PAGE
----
Graham-Cassidy health care bill would be disastrous for US mental health care

US Capitol domeThe US Senate may take action this week on the Graham-Cassidy health care bill, a last-ditch effort by Senate Republicans to repeal and replace the Affordable Care Act. If Graham-Cassidy becomes law, the consequences for US mental health providers and their clients would be disastrous.

The nonpartisan Congressional Budget Office will not score the bill before a September 30 deadline for Senators to vote on it. But estimates suggest that under the bill, at least 16 million Americans would lose health insurance entirely after 10 years, given the bill’s similarity to prior Republican health care bills. This would leave millions paying out of pocket for mental health care that is currently covered by insurance.

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What single-payer health care would mean for California therapists

California flagThe Healthy California Act — California’s single-payer bill — continues to make progress through the state legislature. If signed into law, it would make California the first state to have a statewide single-payer health care system, even as the federal Affordable Care Act may be scaled back. How would single-payer health care impact therapists, counselors, and related mental health providers?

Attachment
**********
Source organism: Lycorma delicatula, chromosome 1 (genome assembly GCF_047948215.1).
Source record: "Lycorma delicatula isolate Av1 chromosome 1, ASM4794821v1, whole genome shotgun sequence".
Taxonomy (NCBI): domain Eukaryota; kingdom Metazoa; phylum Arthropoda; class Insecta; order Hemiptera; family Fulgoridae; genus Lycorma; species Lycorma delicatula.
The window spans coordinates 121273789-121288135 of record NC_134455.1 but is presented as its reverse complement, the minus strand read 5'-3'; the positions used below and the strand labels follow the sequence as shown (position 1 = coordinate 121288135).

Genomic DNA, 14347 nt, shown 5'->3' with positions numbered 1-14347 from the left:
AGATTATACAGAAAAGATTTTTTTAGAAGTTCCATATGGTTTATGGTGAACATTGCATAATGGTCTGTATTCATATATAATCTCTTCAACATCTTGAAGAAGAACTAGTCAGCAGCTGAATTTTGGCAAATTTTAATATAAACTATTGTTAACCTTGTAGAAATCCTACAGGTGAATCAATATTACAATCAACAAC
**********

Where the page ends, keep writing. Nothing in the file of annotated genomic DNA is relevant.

Here, I’ll do a quick review of what we know so far. It’s broken down into three questions providers rightly ask about the bill: How would it impact my client load? How would it impact my rates? And, How would it impact how I run my practice?

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The problem with life coaching

wooden-chestBecoming a therapist isn’t the only way you can put a psychology or counseling degree to work. You can also become a “life coach,” a growing profession that involves helping people come closer to reaching their life goals. Some clients who would resist going to therapy will happily visit with a life coach, as receiving coaching does not carry the same implications that going to therapy might. And some therapists see coaching as a way to diversify their practice, allowing them to market to clients who simply wouldn’t attend counseling or therapy.

Life coaching is a perfectly respectable and well-defined profession. The problem with life coaching isn’t the work itself, for which there clearly is a market. It’s with the people providing it.

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